tuesday, 16 july Open 12 — 19
Municipal Gallery Arsenał

Stary Rynek 6, 61-772 Poznań
T. +48 61 852 95 02
E. arsenal@arsenal.art.pl

Opening hours:

Poniedziałek: nieczynne
Wtorek – Sobota: 12 — 19
Niedziela: 12 — 16

14.02 — 17.05.2020

On the occasion of the Croatian Presidency of the Council of the European Union

Museum of Contemporary Art Zagreb in collaboration with Galeria Miejska Arsenał in

Poznań, International Cultural Centre in Kraków and Teatr Szekspirowski in Gdansk

are presenting for the first time in Poland solo exhibition of the Croatian doyen of the graphic design Boris Bućan. This will be a unique opportunity to present to the Polish public posters created in ‘80s which are now part of many museum collections around the world. His “street paintings” are works that depict the artist’s particular approach to posters. It is based on expanding meaning and redefining the medium by introducing new nonstandard formats and elements of painting, graphic and drawing expression. The exhibition will show twelve large scale posters (2 x 2 m) which were created for plays for Croatian National Theatre and four standard formats for exhibitions created in ‘70s.

Boris Bućan is a Croatian painter and graphic designer, born in Zagreb in 1947. He finished the Zagreb School of Applied Arts and graduated in painting from the Academy of Fine Arts in Zagreb in 1972. He started making posters for the Student Centre Gallery and the Gavella Drama Theatre while still a student. Commissions from other theatres and galleries later followed, among them the Gallery of Contemporary Art, today’s Museum of Contemporary Art, and also for many music events, from the Music Biennale to concerts of the Zagreb Symphonists, Music Production of Croatian Radio Television and the Croatian National Theatre.

Creatively uninhibited, he found and educated clients who did not restrict or censor him. Most often, these clients were cultural institutions that recognised in Bućan a partner who easily stepped over the boundaries of the advertising medium. Graphic design for Bućan is not in service for a client but to create a work in response to a work, not to place a work in the service of another work.

Strong reduction, a minimalistic approach, echoes of pop art, are characteristics of his posters from the early 1970s. Then he started to made posters in the spirit of conceptualism, using photographs and language media. These posters are especially important because they indicate a change of paradigm when considering the poster as a medium. Bućan intentionally produced communication “noises” and examined communication processes in interaction with the public. Poster design usually sends an unambiguous message to the public, but Bućan persisted on ambivalence and a multifaceted approach. Bućan developed an astute and recognisable pictorial language using photographs of generally known subjects, images from the mass culture such as cartoons, human figures, faces, animals and so on, which he often subsequently coloured and using photo montage turned into wondrous and often provocative pictures.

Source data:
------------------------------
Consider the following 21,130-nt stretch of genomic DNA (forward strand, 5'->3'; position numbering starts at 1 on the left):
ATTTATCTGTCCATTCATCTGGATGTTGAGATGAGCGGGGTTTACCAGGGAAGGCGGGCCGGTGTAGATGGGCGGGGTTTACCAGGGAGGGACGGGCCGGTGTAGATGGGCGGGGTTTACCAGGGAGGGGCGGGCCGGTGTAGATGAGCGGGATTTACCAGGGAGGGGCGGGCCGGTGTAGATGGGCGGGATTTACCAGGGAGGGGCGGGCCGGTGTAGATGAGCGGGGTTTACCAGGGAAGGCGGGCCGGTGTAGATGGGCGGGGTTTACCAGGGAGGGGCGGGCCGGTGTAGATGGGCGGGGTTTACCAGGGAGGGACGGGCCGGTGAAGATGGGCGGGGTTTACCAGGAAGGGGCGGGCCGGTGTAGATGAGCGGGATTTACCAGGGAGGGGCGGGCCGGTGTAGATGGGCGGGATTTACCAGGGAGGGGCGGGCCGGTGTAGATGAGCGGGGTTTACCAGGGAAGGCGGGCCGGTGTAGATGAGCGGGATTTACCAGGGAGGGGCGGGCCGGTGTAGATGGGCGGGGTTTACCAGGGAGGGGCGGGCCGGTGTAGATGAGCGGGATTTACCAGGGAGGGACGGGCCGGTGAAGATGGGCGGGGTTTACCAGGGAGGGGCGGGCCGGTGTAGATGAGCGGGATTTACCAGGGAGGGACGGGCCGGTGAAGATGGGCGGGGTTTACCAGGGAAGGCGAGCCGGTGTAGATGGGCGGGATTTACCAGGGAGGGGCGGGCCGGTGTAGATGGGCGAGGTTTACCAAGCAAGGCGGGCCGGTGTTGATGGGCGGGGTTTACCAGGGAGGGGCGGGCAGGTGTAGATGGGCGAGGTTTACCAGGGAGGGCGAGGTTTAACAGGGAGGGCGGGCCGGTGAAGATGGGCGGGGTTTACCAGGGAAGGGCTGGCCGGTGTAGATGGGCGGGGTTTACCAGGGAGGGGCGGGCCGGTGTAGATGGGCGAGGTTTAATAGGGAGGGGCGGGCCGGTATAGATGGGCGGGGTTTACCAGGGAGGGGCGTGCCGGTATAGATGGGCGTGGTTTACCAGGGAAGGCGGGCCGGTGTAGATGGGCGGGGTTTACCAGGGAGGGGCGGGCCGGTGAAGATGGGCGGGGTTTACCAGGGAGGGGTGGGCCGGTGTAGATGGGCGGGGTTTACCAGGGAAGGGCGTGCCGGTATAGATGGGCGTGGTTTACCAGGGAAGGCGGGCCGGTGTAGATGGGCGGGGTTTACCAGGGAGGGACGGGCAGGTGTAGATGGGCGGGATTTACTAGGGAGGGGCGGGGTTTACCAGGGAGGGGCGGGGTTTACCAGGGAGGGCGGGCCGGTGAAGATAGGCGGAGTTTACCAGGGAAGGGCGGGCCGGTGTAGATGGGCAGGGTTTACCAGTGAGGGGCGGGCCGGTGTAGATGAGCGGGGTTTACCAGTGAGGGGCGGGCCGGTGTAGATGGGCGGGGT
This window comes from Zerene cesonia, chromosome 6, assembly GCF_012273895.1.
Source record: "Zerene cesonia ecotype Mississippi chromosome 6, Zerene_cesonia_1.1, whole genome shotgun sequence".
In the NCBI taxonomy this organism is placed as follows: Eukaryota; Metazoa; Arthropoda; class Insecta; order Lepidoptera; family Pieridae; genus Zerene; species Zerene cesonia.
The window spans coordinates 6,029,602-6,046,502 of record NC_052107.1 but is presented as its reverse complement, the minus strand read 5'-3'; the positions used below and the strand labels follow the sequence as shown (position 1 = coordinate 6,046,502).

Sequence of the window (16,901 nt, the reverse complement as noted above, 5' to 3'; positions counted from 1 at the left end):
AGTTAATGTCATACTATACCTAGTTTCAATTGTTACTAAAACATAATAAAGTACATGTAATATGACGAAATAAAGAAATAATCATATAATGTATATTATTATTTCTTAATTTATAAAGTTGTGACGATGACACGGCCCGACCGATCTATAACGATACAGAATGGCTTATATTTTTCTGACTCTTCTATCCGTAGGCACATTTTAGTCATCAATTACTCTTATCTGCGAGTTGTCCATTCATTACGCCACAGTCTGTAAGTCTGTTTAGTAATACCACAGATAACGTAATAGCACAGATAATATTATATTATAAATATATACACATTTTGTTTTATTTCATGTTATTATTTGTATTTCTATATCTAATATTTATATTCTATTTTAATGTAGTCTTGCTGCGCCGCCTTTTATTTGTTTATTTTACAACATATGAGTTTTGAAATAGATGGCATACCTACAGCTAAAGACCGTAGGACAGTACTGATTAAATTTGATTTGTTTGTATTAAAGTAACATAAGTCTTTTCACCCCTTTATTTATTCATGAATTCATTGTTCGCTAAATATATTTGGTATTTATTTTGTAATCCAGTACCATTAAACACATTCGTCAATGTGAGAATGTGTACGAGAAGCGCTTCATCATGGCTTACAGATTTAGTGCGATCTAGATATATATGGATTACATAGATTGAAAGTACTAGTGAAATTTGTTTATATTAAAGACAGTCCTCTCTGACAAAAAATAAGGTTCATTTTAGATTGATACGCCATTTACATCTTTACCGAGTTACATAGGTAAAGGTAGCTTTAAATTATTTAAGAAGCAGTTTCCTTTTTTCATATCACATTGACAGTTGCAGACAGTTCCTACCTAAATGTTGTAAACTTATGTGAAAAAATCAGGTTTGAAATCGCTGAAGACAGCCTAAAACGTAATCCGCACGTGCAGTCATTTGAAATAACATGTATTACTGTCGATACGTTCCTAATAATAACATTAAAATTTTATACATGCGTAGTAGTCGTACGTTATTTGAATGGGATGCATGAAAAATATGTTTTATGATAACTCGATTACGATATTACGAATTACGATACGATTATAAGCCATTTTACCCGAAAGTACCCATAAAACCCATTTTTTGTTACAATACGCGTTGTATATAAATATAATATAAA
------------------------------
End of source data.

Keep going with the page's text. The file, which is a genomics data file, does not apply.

In the early 1980s brought a radical turn in his approach, representation and manner of shaping an idea, visible in the increasingly lavish use of colour and form which became the dominant bearers of artistic expression. Increasingly he introduced in his posters procedures that were characteristic of painting and drawing techniques, thus creating a new type of picture. Posters made in the eighties are vibrant, full of energy and dynamic intensive colours, graphically strong applications of black-and-white / black-and-gold or strokes of potent draughtsmanship. Approaching the poster in this way, Bućan consciously re-examined the boundary between pure art and graphic design.

He gradually began to increase the poster format and finally his standard became 210 x 200 cm (composed of six parts), previously unseen in the region. With these “poster-paintings” he went out into the street, which became his gallery and attracted the attention of the general public.

To “conquer” as much space as possible for the picture, he completely marginalised the information because of which the poster was in fact printed. He placed the information a poster conveyed somewhere along the edge or incorporated it in the picture. Soon the separation of the picture from the text, i.e., relegating the words, the information, to the very margins of the poster, turning them into a kind of frame for the picture, became something like Bućan’s “signature”, his unique identification mark.

In the nineties Bućan progressively moved away from posters, giving as one of his reasons the disappearance of sufficiently bold and visually conscious clients. He intensively began to devote himself to the media of painting and drawing.

Bućan’s posters belong to the visual memory of many generations. They are important because he broadened the concept of the poster and because of innovations he introduced in graphic design, and his handwriting became recognisable and acknowledged outside the borders of Croatia.

In poster design Boris Bućan introduced references to mass culture, to everyday life, and also references to many historical art styles. In the medium of the poster he found a distinctive way of re-examining the relationships and boundaries between autonomy in art and social context, the rules of art and design, and showed coming generations of artists how to keep moving these boundaries back.

curator: Kristina Bonjeković‑Stojković

photo fot. The Firebird, Petrouchka (I. Stravinsky) HNK Split Croatian National Theatre Split, 1983, fragment 


msu zagrzeb EU 2020 HR


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